They withold fumigation as one of the theories to explain this phenomenon though.
    I think they came to mind because we have been discussing their mtDna. (That was a good insight, by the way, that both places could have gotten it from a common source.)

    Also, I find the custom so bizarre, and destructive (didn't they denude some areas of trees?) that I search for a logical explanation.

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    Perhaps they were producing anthropogenic soils to counteract soil depletion. Organic detritus, fragmentary ceramic material and charcoal constitute the basic recipe for terra preta. Anthropogenic soils in pre-Columbian Amazonia sustained large populations which vanished after European diseases were introduced.

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    Quote Originally Posted by wicket View Post
    Perhaps they were producing anthropogenic soils to counteract soil depletion. Organic detritus, fragmentary ceramic material and charcoal constitute the basic recipe for terra preta. Anthropogenic soils in pre-Columbian Amazonia sustained large populations which vanished after European diseases were introduced.
    I think, if they used the burnt soil to spread over their fields, the archeologists would have noticed that in the layers.

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    The observation that vegetation grows better on a burned over habitation site doesn't imply that the farmers were aware that fertilizers could be created and employed to improve soil fertility. A more likely conclusion on the part of the farmers is that there is a spiritual connection between the burnt location and the increased fertility of the soil.

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    Interesting!

    I read the Wikipedia article and I'm surprised they haven't thought (perhaps I missed the part) of what I'm about to mention.

    In Albanian tradition the burning of a house, farmland and livestock is done after a member of the family commits a crime/betrayal which is seen as disobeying the rules of Code of Honour. So the community kills the responsible person and chases out his/her family due to being of 'bad blood' and burns everything related to them.

    And consider that this practice has not been stopped long time ago and most likely continues until nowadays in the mountainous regions just like the Vendetta.

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    Quote Originally Posted by Nik View Post
    Interesting!

    I read the Wikipedia article and I'm surprised they haven't thought (perhaps I missed the part) of what I'm about to mention.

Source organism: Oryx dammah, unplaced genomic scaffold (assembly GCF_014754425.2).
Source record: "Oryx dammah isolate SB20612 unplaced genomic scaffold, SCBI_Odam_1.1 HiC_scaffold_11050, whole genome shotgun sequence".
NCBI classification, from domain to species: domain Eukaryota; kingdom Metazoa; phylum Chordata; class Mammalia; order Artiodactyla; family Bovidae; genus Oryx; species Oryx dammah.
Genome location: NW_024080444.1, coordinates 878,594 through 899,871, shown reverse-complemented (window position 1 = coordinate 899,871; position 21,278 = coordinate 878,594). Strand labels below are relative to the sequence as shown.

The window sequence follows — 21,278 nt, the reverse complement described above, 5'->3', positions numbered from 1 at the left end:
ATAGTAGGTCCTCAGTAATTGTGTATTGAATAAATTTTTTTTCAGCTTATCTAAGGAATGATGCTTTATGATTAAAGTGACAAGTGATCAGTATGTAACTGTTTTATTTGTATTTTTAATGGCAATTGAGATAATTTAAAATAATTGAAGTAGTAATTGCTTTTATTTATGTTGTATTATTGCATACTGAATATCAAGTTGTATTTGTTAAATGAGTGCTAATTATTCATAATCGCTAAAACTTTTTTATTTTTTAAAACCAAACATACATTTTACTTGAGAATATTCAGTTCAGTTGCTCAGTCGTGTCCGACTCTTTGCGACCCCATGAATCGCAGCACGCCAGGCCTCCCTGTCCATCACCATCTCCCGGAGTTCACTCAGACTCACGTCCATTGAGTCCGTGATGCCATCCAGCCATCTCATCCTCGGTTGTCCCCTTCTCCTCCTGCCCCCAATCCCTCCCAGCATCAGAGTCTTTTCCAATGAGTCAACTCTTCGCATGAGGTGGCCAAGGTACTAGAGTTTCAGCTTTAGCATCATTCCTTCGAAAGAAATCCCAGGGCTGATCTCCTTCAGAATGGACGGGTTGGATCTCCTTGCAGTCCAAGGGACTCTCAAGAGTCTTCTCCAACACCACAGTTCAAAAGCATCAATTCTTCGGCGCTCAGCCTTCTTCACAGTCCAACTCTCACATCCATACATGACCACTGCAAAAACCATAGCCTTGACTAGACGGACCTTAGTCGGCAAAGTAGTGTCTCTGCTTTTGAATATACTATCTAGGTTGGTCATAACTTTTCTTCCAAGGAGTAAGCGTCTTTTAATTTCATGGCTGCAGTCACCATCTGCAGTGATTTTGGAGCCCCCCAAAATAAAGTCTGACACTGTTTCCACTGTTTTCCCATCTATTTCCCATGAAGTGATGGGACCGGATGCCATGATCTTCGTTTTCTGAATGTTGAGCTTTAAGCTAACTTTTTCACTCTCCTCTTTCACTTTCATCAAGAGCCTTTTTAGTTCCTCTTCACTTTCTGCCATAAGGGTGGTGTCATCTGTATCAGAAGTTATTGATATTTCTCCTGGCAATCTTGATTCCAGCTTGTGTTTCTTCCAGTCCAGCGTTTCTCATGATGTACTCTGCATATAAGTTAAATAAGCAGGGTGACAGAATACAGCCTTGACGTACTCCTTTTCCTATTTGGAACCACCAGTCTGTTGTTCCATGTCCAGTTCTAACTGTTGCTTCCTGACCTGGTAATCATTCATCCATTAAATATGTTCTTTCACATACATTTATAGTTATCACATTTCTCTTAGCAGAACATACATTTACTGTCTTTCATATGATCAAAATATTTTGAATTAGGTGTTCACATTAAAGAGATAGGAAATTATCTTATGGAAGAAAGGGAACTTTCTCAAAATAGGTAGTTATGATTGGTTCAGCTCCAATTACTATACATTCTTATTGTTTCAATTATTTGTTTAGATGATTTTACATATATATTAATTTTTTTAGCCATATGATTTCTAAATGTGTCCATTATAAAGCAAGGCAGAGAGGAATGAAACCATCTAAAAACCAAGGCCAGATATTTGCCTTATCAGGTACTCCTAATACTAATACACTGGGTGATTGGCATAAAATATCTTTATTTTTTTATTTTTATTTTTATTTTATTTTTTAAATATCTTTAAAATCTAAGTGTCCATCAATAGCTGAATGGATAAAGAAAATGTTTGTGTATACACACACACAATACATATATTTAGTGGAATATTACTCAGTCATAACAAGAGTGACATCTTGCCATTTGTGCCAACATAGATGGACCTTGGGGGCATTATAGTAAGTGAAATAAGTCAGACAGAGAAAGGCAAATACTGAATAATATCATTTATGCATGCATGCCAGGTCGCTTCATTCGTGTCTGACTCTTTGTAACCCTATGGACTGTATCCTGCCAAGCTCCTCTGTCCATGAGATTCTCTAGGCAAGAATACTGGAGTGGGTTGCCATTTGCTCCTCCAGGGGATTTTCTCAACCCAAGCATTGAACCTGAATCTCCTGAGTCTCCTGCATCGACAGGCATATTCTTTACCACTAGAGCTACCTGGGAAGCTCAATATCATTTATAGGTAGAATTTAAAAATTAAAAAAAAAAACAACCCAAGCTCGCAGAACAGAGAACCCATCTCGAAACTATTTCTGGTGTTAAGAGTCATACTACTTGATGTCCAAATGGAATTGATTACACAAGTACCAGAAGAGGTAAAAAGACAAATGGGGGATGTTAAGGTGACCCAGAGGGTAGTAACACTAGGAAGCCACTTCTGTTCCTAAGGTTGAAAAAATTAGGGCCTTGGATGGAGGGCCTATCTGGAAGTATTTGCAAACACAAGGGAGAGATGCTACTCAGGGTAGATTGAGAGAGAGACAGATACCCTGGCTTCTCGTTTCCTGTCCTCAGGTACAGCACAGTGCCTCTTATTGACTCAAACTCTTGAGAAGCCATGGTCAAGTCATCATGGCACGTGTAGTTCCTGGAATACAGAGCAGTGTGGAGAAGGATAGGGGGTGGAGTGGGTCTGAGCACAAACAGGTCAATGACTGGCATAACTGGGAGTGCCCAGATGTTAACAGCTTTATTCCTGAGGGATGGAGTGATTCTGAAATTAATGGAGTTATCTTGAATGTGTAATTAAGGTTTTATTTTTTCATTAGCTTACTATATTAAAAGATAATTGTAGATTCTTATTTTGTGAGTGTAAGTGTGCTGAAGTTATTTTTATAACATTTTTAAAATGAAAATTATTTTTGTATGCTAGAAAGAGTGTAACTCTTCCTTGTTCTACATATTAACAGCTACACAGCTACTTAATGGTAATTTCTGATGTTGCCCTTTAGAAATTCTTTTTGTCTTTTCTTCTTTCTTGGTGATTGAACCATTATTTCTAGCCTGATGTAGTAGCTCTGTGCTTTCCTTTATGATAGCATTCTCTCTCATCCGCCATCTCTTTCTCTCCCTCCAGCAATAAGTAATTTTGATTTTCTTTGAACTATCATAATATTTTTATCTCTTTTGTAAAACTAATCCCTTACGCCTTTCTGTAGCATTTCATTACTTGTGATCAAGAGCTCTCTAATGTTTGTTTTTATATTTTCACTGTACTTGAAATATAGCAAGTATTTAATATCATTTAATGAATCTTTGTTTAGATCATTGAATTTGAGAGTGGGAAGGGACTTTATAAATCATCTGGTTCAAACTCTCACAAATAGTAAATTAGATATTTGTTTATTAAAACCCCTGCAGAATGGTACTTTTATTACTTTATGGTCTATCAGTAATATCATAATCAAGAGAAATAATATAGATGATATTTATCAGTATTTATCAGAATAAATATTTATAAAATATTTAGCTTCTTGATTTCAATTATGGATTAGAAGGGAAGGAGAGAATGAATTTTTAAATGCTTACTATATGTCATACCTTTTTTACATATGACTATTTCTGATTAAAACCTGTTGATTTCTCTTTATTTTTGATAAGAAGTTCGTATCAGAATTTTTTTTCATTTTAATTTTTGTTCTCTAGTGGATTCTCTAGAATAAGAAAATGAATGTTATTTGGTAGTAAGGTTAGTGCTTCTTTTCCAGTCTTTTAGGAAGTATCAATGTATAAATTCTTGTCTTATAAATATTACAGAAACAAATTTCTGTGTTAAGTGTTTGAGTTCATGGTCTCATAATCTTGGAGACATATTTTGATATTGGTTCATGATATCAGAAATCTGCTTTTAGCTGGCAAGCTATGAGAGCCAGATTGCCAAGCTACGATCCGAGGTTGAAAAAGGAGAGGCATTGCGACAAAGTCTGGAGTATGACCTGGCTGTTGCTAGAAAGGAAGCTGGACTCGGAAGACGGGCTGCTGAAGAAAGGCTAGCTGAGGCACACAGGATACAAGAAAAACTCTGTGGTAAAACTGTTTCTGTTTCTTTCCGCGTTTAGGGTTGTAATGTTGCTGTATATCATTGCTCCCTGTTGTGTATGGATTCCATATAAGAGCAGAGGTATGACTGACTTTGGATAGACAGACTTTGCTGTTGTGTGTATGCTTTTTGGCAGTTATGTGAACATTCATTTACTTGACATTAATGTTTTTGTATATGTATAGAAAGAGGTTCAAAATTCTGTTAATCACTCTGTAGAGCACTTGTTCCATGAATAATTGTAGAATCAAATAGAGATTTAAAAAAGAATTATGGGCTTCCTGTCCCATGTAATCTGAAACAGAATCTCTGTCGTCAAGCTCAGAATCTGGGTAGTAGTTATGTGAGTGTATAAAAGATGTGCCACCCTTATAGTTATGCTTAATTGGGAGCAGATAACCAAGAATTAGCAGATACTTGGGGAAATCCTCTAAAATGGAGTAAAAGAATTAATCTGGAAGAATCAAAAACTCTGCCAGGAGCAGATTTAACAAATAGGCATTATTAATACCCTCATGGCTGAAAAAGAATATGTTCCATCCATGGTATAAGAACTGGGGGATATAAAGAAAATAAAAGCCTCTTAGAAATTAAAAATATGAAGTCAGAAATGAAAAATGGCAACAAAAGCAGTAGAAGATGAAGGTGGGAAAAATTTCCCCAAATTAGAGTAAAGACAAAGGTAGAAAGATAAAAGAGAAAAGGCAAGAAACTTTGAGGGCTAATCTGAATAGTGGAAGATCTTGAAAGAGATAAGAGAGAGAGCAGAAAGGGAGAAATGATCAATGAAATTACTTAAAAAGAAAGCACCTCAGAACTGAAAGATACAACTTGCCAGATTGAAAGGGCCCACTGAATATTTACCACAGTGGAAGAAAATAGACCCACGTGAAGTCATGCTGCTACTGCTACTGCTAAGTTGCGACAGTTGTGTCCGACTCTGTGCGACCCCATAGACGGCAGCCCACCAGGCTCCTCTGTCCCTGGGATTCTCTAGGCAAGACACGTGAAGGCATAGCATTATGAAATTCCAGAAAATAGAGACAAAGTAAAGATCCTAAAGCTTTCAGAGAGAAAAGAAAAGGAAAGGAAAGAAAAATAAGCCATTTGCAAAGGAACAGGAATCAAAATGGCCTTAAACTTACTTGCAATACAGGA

In Albanian tradition the burning of a house, farmland and livestock is done after a member of the family commits a crime/betrayal which is seen as disobeying the rules of Code of Honour. So the community kills the responsible person and chases out his/her family due to being of 'bad blood' and burns everything related to them.

    And consider that this practice has not been stopped long time ago and most likely continues until nowadays in the mountainous regions just like the Vendetta.
    That is interesting, but in the case of CT whole settlements were burned, so I'm not sure that works.

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    Well it could be a mysterious tradition or simply warlike military societies never caught off guard by always retreating to the mountains whenever outnumbered, so the burning could be either done intentionally by themselves to leave the usurper without resources or the attacking side just burns it down.

    The Ottomans did that to the mountainous communities of the Balkans for many centuries with minimal to no casualties within the village/settlement itself.

    I just don't see anything mystical about it. Perhaps it's because I don't know much to begin with.

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    The biomass available as dry fuel would tend to be quite high in a large village of long-standing wattle and daub houses, even the daub would contain fuel in the form of straw binder material and dung. Ceramic conversion of the clay component is contingent upon temperature though, not fuel supply. The red color of the burnt clay indicates high temperatures from freely available oxygen within the fire. These facts argue in favor of substantial ground fire events in which convection currents generated by the fire draw in air which results in efficient combustion of the biomass, strong convection vortices, and increased oxygen draft. A large, densely populated long-established village; the epitome of neolithic success, creates the conditions which accomplish its destruction.
    Well meaning attempts at reproducing the effects of a massive urban ground fire by constructing artificially dilapidated wattle and daub structures and setting them afire wouldn't contribute much useful information, due to scale differences and perhaps water content of the materials employed. It's like burning a reconstruction of Mrs. O'Leary's cow shed in an effort to comprehend the 1871 Chicago fire.

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    Ludwik Krzywicki mentioned the same thing about epidemic diseases in North America:

    https://babel.hathitrust.org/cgi/pt?...iew=1up;seq=85

    https://catalog.hathitrust.org/Record/003553254

    "The angel of death seems to have preceded rather than followed the white men" (page 69)

    On page 70 he also mentioned the epidemics in British Columbia, described in the OP.